11. Well yes. The story experience was absolutely not the same as the Japanese version – the stuff they cut is exactly the sorry if thing you play Yakuza for – which is directly opposed to the PR spin here. I understand about the crazy schedules meaning they had to cut stuff, but they cut like 5 minigames (and the hostess club stuff being cut was huge) and two dozen side quests. All you have to do is play the uncut remaster to see what a difference it makes. It would have been more honest to say the main questline stayed interact and leave it at that. But I guess being honest isn’t really a PR person’s thing.

    Reply
    1. Bah, this should have been a reply to Beggar about Yakuza 3’s cuts. When Reply isn’t Reply.

      Reply
      1. That’s okay, I saw your reply. Thank you for explaining it, as I was curious. I wonder if the studio was just on a really tight schedule or something.

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  12. The Ace Attorney: Investigation 2 translation was fantastic! I’m very glad fans put the time in to translate it.

    Sakura Wars for the Sega Saturn has been translated into English (http://www.romhacking.net/translations/5318/). Looking forward to trying this one out!

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  13. Part of the reason people love Final Fantasy XIV’s English localization so much is that said localization team spares no expense in their lifelong goal to put the most ridiculous puns, crazy references, and unique terminology in the most unexpected places. I will never forget the time I did a quest early on in Thanalan, the desert area in the Realm Reborn base game, and I ran past two NPCs near a campsite who were very clearly prostitutes, and then a second later I passed by another NPC a bit away who told me not to mess with them and that he’d gotten “crotch rot”.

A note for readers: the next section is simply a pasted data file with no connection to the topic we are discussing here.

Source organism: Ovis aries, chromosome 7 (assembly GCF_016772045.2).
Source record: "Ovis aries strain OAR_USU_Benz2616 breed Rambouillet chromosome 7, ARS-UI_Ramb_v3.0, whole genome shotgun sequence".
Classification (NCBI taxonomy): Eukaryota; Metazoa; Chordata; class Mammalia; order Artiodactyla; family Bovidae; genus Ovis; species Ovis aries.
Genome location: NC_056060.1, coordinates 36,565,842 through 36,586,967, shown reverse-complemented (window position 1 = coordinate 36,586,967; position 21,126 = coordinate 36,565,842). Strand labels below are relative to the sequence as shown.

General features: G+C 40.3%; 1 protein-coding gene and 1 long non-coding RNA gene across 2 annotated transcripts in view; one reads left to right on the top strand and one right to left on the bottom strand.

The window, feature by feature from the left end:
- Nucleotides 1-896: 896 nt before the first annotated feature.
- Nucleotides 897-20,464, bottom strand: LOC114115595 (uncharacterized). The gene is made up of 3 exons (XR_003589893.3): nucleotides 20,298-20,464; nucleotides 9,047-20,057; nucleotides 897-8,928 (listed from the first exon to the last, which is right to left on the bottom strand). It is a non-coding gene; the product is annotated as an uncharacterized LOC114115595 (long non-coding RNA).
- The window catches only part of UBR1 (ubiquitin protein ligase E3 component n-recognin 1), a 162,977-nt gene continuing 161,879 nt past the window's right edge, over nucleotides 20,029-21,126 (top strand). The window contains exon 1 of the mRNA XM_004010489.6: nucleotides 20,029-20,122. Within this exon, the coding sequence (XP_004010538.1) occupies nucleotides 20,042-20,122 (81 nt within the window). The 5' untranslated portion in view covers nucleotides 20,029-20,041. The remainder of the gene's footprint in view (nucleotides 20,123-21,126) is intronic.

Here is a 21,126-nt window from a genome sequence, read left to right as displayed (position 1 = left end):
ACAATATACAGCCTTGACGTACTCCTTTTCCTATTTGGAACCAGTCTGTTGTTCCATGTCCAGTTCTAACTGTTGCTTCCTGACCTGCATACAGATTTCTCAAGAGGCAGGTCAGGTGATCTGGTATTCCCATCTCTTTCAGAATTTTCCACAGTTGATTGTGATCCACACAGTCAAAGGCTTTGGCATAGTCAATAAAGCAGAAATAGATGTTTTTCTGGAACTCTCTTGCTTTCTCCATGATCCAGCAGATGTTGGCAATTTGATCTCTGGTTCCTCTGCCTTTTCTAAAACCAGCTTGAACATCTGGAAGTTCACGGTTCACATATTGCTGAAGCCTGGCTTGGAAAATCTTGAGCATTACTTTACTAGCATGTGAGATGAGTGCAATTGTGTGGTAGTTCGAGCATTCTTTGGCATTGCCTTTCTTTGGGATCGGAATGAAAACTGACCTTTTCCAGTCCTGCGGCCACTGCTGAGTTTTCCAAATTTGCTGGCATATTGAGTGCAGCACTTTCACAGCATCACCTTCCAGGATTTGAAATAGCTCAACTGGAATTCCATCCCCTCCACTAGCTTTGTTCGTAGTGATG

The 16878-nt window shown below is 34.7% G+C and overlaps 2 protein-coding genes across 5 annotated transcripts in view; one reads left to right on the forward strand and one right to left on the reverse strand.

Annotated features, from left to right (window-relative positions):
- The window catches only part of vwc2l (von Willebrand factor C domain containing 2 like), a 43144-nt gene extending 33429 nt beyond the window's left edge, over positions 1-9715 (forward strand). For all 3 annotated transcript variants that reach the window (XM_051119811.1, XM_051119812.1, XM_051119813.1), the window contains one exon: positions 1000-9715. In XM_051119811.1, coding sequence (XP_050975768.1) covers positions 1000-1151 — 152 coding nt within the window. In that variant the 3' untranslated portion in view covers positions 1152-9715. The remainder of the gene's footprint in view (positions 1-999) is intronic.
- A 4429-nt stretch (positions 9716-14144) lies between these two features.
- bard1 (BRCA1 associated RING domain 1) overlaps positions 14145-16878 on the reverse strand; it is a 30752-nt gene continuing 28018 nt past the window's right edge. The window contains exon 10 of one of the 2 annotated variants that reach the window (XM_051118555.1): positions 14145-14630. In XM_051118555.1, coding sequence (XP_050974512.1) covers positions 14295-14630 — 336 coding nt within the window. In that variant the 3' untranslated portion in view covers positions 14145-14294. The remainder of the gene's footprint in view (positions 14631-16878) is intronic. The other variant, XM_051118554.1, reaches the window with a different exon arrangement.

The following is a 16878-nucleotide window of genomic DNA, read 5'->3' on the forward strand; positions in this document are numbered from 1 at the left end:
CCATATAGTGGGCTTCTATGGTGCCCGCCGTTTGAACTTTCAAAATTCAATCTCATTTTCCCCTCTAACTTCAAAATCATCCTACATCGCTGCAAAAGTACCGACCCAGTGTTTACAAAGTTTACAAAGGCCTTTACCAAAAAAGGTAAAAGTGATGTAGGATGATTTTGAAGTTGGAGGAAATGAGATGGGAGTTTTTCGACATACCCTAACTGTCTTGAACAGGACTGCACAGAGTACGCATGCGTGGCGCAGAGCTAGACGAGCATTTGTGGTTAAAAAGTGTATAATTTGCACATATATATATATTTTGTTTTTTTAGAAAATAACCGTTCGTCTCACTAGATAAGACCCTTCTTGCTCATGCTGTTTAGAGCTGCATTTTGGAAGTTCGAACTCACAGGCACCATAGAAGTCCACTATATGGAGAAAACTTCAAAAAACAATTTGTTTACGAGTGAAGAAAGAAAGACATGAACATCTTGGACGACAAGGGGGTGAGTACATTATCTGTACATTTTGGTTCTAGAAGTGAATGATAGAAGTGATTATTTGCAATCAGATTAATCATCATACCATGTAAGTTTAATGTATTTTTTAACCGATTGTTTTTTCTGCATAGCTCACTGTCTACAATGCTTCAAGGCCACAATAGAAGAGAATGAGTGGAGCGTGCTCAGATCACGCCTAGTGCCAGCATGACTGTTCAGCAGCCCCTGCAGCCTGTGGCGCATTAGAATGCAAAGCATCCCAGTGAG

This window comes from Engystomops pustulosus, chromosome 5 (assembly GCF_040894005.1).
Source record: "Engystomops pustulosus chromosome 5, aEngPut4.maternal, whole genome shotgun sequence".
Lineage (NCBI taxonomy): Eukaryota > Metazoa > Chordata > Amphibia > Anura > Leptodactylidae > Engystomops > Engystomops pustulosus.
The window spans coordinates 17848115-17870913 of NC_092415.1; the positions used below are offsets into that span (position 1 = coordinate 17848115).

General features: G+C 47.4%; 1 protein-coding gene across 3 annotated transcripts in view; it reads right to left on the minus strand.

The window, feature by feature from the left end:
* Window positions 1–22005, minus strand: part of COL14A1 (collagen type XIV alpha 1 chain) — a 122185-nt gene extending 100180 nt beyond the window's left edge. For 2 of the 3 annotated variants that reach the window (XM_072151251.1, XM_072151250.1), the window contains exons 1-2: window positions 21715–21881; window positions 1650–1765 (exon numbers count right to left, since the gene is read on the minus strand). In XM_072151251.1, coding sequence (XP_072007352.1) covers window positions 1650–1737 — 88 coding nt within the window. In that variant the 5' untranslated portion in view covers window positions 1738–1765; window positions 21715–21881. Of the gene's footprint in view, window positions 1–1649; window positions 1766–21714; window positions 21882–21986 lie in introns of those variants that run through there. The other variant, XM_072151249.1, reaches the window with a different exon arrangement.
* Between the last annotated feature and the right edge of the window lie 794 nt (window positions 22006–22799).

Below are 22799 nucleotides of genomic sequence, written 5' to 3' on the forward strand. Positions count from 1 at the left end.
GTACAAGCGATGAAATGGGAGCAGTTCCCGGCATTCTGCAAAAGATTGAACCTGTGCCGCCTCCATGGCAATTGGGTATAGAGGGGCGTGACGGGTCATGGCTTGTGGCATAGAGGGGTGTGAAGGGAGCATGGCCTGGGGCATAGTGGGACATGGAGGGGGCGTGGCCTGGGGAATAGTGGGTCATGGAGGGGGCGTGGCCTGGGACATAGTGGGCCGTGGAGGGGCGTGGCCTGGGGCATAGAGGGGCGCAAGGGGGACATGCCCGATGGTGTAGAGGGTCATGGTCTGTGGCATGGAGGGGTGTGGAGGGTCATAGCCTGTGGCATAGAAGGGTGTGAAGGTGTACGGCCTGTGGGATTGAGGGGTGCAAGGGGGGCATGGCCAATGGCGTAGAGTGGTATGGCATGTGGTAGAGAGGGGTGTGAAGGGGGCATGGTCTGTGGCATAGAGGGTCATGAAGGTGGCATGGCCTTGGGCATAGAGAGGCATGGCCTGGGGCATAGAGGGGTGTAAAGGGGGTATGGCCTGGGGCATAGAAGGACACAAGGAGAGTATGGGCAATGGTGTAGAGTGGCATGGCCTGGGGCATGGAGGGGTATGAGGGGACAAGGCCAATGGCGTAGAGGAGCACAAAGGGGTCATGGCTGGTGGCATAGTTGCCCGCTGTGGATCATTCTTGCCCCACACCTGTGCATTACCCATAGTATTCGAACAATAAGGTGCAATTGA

There’s another part in the Stormblood expansion where you see a very tall character of the Roegadyn race in the onsen of Kugane, wearing nothing but a towel, and another human character nearby facing the lockers who says something like “I see, here’s where the towels are stored” in Japanese, but makes a “…stupid sexy Roegadyn” crack in English.

    That said, the same localization team was behind the original release of FFXIV, before the Realm Reborn reboot, so even though that version of the game went badly, fans could still have been fond of its localization. Michael-Christopher Koji Fox, the game’s translation director and co-lead world/lore developer (along side Banji Oda), has a wealth of stories on this subject if you hunt down the various interviews he’s given over the years, and especially the panels he’s hosted at FFXIV FanFests and conventions like PAX.

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  14. As a FromSoft fan, I don’t understand what makes the Dark Souls series a notable English localization. I do think it’s good, but a bit of a strange choice, especially when all of the voiced lines are initially recorded in English anyway.

    Reply